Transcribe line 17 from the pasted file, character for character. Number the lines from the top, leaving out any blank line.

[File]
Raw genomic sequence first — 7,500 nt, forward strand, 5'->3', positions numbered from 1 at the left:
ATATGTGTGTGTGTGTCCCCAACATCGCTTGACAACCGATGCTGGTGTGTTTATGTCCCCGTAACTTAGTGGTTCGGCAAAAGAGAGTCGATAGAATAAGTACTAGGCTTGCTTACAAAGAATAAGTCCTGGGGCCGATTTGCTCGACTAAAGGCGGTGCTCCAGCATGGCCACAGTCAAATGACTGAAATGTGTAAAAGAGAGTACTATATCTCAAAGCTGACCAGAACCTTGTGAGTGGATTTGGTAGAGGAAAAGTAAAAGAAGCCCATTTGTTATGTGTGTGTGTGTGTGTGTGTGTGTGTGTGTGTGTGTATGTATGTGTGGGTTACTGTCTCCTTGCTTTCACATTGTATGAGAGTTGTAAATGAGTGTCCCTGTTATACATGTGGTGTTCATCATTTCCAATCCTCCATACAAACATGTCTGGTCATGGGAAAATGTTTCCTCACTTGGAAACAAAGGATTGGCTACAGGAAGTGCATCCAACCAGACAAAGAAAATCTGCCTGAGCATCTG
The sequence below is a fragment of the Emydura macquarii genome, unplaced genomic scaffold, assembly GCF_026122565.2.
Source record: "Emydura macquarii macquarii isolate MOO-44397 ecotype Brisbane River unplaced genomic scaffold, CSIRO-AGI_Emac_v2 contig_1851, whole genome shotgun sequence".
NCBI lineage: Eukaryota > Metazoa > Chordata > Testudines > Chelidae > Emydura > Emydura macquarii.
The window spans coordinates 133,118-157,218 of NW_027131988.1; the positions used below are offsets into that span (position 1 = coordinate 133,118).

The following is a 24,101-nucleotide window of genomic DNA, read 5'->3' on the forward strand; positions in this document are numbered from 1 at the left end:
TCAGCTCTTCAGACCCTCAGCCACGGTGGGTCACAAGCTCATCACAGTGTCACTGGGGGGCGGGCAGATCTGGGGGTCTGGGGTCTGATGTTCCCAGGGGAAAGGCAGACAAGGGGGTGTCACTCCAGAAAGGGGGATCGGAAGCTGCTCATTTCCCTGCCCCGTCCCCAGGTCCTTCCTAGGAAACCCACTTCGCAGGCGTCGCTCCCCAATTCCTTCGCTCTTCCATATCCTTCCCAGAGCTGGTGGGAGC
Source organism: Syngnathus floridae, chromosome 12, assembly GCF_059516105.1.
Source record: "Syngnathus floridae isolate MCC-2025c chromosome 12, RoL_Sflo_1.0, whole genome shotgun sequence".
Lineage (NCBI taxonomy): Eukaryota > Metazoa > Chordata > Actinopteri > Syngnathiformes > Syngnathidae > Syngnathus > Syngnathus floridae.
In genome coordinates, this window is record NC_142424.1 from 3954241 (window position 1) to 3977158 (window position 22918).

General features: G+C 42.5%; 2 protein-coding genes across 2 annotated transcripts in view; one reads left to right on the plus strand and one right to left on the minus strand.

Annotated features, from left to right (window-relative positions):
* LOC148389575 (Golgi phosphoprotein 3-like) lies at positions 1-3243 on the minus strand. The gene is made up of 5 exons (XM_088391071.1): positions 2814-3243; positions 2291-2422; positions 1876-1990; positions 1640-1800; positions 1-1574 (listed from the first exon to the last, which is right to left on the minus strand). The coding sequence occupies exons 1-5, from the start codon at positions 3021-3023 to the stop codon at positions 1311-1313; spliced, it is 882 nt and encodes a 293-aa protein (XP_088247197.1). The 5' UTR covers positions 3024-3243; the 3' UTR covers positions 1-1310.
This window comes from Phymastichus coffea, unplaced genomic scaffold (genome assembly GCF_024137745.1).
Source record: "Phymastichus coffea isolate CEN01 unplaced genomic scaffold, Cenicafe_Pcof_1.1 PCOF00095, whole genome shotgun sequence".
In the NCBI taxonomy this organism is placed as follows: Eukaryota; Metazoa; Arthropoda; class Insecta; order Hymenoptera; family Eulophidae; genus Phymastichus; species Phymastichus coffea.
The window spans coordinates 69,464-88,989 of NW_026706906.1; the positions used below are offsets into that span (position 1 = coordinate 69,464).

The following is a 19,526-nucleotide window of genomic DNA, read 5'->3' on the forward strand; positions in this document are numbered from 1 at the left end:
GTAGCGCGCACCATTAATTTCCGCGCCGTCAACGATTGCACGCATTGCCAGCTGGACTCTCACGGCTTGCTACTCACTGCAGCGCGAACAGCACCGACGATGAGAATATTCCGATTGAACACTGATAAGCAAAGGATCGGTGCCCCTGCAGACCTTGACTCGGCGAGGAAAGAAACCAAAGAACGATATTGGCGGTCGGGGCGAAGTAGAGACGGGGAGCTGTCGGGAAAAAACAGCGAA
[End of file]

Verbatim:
Source record: "Phymastichus coffea isolate CEN01 unplaced genomic scaffold, Cenicafe_Pcof_1.1 PCOF00095, whole genome shotgun sequence".